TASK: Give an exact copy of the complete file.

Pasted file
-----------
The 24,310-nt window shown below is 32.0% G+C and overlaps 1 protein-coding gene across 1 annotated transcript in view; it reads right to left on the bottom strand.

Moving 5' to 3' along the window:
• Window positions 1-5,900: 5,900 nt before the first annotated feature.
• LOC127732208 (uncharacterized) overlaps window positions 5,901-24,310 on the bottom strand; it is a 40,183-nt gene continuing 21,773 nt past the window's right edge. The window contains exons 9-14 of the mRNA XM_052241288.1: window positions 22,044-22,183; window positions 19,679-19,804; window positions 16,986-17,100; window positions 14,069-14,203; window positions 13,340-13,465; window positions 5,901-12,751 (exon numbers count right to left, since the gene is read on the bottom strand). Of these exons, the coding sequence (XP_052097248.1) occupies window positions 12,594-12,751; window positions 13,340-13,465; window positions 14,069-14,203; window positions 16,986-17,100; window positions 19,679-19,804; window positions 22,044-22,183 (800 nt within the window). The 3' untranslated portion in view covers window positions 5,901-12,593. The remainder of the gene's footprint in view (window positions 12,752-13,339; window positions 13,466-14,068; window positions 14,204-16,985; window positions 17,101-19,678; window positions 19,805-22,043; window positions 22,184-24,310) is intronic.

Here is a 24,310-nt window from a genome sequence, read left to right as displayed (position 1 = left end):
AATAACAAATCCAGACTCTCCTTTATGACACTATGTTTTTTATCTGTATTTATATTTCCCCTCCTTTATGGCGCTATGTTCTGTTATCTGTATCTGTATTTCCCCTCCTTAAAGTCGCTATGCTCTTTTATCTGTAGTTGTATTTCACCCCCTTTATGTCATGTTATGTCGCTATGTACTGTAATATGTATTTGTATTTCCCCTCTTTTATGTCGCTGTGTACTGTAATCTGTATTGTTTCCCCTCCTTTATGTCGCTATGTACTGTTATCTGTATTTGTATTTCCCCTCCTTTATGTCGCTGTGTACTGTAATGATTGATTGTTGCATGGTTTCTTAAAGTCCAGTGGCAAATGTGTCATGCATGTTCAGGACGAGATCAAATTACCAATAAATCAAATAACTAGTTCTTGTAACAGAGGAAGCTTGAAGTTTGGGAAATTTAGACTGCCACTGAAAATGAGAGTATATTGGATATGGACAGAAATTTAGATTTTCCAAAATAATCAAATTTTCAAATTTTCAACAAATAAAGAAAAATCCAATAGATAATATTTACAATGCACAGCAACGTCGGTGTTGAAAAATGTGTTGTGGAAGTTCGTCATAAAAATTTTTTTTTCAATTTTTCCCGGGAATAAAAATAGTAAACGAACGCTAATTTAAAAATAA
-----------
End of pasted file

The 24,310-nt window shown below is 32.0% G+C and overlaps 1 protein-coding gene across 1 annotated transcript in view; it reads right to left on the bottom strand.

Moving 5' to 3' along the window:
• Window positions 1-5,900: 5,900 nt before the first annotated feature.
• LOC127732208 (uncharacterized) overlaps window positions 5,901-24,310 on the bottom strand; it is a 40,183-nt gene continuing 21,773 nt past the window's right edge. The window contains exons 9-14 of the mRNA XM_052241288.1: window positions 22,044-22,183; window positions 19,679-19,804; window positions 16,986-17,100; window positions 14,069-14,203; window positions 13,340-13,465; window positions 5,901-12,751 (exon numbers count right to left, since the gene is read on the bottom strand). Of these exons, the coding sequence (XP_052097248.1) occupies window positions 12,594-12,751; window positions 13,340-13,465; window positions 14,069-14,203; window positions 16,986-17,100; window positions 19,679-19,804; window positions 22,044-22,183 (800 nt within the window). The 3' untranslated portion in view covers window positions 5,901-12,593. The remainder of the gene's footprint in view (window positions 12,752-13,339; window positions 13,466-14,068; window positions 14,204-16,985; window positions 17,101-19,678; window positions 19,805-22,043; window positions 22,184-24,310) is intronic.

Here is a 24,310-nt window from a genome sequence, read left to right as displayed (position 1 = left end):
AATAACAAATCCAGACTCTCCTTTATGACACTATGTTTTTTATCTGTATTTATATTTCCCCTCCTTTATGGCGCTATGTTCTGTTATCTGTATCTGTATTTCCCCTCCTTAAAGTCGCTATGCTCTTTTATCTGTAGTTGTATTTCACCCCCTTTATGTCATGTTATGTCGCTATGTACTGTAATATGTATTTGTATTTCCCCTCTTTTATGTCGCTGTGTACTGTAATCTGTATTGTTTCCCCTCCTTTATGTCGCTATGTACTGTTATCTGTATTTGTATTTCCCCTCCTTTATGTCGCTGTGTACTGTAATGATTGATTGTTGCATGGTTTCTTAAAGTCCAGTGGCAAATGTGTCATGCATGTTCAGGACGAGATCAAATTACCAATAAATCAAATAACTAGTTCTTGTAACAGAGGAAGCTTGAAGTTTGGGAAATTTAGACTGCCACTGAAAATGAGAGTATATTGGATATGGACAGAAATTTAGATTTTCCAAAATAATCAAATTTTCAAATTTTCAACAAATAAAGAAAAATCCAATAGATAATATTTACAATGCACAGCAACGTCGGTGTTGAAAAATGTGTTGTGGAAGTTCGTCATAAAAATTTTTTTTTCAATTTTTCCCGGGAATAAAAATAGTAAACGAACGCTAATTTAAAAATAA